I'm intrigued by the notion of Kalinda's dangerous husband, one who is only too willing to harass and frighten Alicia at home. His laughter on the line when Alicia said the check was made out to cash was eerie and threatening, signifiers here of just why Kalinda has gone to such lengths to escape him. (Which of course connects back to Peter and her affair, making everything interconnected and circular.) I can't wait to see just who Robert and Michelle King cast as Leela's husband, and what his potential return to her life means for our favorite legal snoop. Hmmm...
A few other stray thoughts: I loved the handling of Jackie here, both in terms of the visit from Eli Gold (Alan Cumming) in the hospital but also by dint of her recent stroke. As soon as Eli was warily looking between Jackie and the television set--which was playing an old black and white film depicting a murder by shooting (there's that gun again!)--I had a feeling that the television was off and that Jackie had suffered some brain damage from her stroke (or was slipping into dementia), imagining a film that wasn't there. Once the same film played on the television during Alicia's visit, I knew I was correct, and we're given a confirmation of the fact that the television isn't even on. That she's witnessing a murder, playing out on a loop, while dreaming of her own death is a worrying sign for Jackie Florrick. I wouldn't count this hellraiser out of the game just yet, but clearly we're moving towards a Florrick clan that's going to be living in tighter quarters than before.
One of my favorite scenes in the episode was the masterful use of escalation in the Peter/Will elevator scene, in which the two are forced to undergo an awkward trip up to the 28th floor and into the waiting area, which becomes increasingly uncomfortable: the doors won't close, the buzzing, Alicia waiting there, the appearance of Cary (Matt Czuchry), the little girl in the musical car (a hilarious callback throughout the episode), Eli, and finally the reappearance of Kalinda ("We're throwing you a surprise party!"). This should be required viewing for screenwriters and film students, demonstrating how to pay off tension and escalation with deftness. Genius, as was Diane (Christine Baranski), Will, and Alicia learning of the threat to the firm... only to have the light above them flicker and then go out.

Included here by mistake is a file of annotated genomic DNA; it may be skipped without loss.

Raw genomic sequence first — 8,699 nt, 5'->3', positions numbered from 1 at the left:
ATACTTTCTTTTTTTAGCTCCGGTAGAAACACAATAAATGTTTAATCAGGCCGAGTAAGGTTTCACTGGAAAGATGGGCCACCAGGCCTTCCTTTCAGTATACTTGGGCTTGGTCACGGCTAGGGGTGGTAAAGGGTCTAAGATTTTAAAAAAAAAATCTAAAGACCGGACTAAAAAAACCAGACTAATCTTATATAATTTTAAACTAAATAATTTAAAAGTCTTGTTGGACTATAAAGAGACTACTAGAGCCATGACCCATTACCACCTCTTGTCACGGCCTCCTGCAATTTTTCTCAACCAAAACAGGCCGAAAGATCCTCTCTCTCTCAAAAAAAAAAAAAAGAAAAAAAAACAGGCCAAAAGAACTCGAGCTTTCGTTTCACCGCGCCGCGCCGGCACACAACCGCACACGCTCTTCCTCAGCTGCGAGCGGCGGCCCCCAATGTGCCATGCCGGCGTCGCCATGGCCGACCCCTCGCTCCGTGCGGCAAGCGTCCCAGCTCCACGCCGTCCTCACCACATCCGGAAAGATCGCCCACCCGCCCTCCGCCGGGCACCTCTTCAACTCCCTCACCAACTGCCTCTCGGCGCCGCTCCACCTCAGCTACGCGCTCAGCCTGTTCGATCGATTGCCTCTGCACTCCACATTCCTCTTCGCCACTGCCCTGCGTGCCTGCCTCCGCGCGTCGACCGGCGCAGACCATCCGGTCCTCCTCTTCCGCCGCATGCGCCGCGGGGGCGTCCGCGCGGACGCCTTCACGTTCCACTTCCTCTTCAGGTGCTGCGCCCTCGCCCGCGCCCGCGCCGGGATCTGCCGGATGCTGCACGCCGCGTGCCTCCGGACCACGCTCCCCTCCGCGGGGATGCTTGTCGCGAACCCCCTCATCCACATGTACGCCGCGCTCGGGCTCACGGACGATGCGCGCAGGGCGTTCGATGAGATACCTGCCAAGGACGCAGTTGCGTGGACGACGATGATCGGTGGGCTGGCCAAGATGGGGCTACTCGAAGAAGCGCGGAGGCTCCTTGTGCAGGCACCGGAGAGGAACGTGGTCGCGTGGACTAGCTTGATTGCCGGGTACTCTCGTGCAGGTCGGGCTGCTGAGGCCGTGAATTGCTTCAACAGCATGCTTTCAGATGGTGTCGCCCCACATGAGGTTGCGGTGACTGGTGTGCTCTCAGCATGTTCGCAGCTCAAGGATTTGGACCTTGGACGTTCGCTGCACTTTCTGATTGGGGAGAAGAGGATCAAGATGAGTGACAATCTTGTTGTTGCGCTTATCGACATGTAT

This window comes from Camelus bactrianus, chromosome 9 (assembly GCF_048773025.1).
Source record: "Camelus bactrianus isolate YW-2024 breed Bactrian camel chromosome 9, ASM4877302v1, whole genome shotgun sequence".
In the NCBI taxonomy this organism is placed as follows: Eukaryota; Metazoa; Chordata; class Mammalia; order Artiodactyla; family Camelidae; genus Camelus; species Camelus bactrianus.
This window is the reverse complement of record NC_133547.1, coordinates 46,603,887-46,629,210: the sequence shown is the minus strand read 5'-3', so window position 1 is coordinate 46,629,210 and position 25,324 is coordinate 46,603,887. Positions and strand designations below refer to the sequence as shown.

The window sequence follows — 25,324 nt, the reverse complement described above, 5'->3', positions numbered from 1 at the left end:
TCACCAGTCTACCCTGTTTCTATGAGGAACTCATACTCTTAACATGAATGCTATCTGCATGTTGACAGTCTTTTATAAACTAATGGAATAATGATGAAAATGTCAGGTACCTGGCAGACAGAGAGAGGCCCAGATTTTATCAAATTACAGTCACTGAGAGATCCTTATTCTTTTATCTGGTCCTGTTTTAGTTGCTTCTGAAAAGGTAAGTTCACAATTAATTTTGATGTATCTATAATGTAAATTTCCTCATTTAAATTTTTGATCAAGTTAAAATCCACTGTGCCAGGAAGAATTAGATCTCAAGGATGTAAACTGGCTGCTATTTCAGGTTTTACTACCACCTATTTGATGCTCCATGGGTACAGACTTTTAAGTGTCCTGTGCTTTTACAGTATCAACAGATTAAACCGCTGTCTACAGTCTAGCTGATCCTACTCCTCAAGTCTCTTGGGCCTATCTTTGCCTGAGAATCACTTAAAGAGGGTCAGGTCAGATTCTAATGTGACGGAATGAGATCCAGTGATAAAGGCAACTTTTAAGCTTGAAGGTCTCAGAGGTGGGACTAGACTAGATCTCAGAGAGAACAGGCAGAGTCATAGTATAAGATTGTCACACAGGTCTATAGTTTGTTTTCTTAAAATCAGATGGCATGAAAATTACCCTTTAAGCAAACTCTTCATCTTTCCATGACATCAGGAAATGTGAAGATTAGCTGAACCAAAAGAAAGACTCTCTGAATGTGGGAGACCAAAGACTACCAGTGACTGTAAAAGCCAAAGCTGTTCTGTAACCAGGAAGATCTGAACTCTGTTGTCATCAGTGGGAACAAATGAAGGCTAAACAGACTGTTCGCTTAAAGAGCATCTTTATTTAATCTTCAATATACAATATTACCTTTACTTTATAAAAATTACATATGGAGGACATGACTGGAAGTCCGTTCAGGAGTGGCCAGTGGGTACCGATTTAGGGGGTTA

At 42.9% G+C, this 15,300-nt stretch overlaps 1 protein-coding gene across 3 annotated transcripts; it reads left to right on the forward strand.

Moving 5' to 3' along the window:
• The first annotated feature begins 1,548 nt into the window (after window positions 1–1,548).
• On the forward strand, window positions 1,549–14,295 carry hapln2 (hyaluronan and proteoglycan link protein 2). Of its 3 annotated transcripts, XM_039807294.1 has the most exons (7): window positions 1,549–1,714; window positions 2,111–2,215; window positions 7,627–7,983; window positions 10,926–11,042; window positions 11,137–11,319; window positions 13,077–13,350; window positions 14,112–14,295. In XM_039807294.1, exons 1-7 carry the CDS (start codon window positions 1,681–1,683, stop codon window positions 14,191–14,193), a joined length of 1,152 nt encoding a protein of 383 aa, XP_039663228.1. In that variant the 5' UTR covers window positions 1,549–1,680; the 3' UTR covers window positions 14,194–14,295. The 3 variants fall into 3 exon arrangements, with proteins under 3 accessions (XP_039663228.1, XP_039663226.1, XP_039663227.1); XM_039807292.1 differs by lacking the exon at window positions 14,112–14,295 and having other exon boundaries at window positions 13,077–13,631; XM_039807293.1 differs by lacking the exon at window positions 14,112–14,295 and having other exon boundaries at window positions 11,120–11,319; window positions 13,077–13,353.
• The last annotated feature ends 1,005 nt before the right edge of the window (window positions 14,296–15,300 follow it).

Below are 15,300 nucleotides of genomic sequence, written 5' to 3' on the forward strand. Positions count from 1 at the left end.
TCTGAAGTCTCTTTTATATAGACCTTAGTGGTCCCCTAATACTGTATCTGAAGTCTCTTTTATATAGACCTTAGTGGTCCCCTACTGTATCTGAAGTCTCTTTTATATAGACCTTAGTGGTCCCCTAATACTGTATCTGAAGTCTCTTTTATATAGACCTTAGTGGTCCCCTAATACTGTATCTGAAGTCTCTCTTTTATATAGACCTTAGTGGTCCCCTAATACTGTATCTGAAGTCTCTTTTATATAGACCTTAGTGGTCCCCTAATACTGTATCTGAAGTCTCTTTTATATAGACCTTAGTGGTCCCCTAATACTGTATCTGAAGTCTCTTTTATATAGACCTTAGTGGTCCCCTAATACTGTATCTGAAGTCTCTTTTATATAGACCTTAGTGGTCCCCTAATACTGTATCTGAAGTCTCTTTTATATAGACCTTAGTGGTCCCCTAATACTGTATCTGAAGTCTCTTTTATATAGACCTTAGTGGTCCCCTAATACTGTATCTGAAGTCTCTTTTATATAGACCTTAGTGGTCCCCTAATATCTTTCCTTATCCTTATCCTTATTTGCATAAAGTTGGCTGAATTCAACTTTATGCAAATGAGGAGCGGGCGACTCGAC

(Aside: I might be the only one, but I'm still curious about that eleventh hour phone call between Peter and Cary last week, which wasn't mentioned here at all.)
Kudos to Martha Plimpton and Michael J. Fox for reprising their roles as Patty Nyholm and Louis Canning respectively, who unite against Lockhart Gardner as the "dream team." And what a dream team they are: Plimpton and Fox are always fantastic separately but together the screen crackles under the intensity of their malevolence and trickery. And this season finale visit has massive consequences for Will and Diane and the firm itself. The lawsuit they engineer is all smoke and mirrors, distracting the partners from their true objective: ensnaring the firm's top client, Patrick Edelstein, which they do with ease.
Considering Edelstein accounts for twenty percent of the firm's monthly billings, this is a huge blow to the stability of Lockhart Gardner, which is already limping after Will's suspension. Add to this the balloon payment that's due on the firm's offices and we have a major crisis here, one that's aggressively threatening the long term viability of the firm itself. Whether they rebuild or crumble is up to them, but I can't imagine that we'll find the firm on sounder footing when we reconnect with them in the fall.
Change is afoot for all of the characters, it seems. Whether they open that door or keep it closed is up to them. But sometimes the knock on the door is insistent and demanding, and sometimes transformation occurs whether you want it to or not.
Season Four of The Good Wife will begin this fall on CBS.